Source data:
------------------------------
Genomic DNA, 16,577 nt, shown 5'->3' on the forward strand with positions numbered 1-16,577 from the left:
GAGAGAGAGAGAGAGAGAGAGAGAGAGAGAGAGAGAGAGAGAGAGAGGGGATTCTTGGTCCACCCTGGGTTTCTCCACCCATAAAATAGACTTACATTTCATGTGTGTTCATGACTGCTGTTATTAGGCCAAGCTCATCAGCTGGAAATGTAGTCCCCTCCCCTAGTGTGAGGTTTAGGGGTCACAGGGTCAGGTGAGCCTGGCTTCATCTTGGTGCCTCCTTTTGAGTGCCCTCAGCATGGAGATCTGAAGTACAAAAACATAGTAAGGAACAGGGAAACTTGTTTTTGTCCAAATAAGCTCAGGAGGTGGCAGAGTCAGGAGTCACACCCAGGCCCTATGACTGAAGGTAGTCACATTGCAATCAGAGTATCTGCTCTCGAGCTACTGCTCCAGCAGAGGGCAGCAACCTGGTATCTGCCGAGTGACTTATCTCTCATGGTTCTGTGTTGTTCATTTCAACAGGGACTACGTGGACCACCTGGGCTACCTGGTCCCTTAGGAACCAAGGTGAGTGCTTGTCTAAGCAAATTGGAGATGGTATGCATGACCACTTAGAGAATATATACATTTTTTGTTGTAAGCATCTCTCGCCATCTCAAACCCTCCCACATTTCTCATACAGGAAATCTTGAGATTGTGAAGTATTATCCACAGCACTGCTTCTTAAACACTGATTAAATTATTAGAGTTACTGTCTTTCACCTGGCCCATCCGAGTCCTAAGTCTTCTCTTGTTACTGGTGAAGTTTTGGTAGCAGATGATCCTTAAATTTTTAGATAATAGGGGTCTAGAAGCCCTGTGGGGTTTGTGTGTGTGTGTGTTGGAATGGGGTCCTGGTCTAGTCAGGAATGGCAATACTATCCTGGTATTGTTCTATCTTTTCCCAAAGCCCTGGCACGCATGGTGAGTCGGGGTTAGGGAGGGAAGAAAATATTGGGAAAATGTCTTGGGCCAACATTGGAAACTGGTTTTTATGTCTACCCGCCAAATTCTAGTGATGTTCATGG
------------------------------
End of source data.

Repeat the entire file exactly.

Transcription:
Genomic DNA, 16,577 nt, shown 5'->3' on the forward strand with positions numbered 1-16,577 from the left:
GAGAGAGAGAGAGAGAGAGAGAGAGAGAGAGAGAGAGAGAGAGAGAGGGGATTCTTGGTCCACCCTGGGTTTCTCCACCCATAAAATAGACTTACATTTCATGTGTGTTCATGACTGCTGTTATTAGGCCAAGCTCATCAGCTGGAAATGTAGTCCCCTCCCCTAGTGTGAGGTTTAGGGGTCACAGGGTCAGGTGAGCCTGGCTTCATCTTGGTGCCTCCTTTTGAGTGCCCTCAGCATGGAGATCTGAAGTACAAAAACATAGTAAGGAACAGGGAAACTTGTTTTTGTCCAAATAAGCTCAGGAGGTGGCAGAGTCAGGAGTCACACCCAGGCCCTATGACTGAAGGTAGTCACATTGCAATCAGAGTATCTGCTCTCGAGCTACTGCTCCAGCAGAGGGCAGCAACCTGGTATCTGCCGAGTGACTTATCTCTCATGGTTCTGTGTTGTTCATTTCAACAGGGACTACGTGGACCACCTGGGCTACCTGGTCCCTTAGGAACCAAGGTGAGTGCTTGTCTAAGCAAATTGGAGATGGTATGCATGACCACTTAGAGAATATATACATTTTTTGTTGTAAGCATCTCTCGCCATCTCAAACCCTCCCACATTTCTCATACAGGAAATCTTGAGATTGTGAAGTATTATCCACAGCACTGCTTCTTAAACACTGATTAAATTATTAGAGTTACTGTCTTTCACCTGGCCCATCCGAGTCCTAAGTCTTCTCTTGTTACTGGTGAAGTTTTGGTAGCAGATGATCCTTAAATTTTTAGATAATAGGGGTCTAGAAGCCCTGTGGGGTTTGTGTGTGTGTGTGTTGGAATGGGGTCCTGGTCTAGTCAGGAATGGCAATACTATCCTGGTATTGTTCTATCTTTTCCCAAAGCCCTGGCACGCATGGTGAGTCGGGGTTAGGGAGGGAAGAAAATATTGGGAAAATGTCTTGGGCCAACATTGGAAACTGGTTTTTATGTCTACCCGCCAAATTCTAGTGATGTTCATGG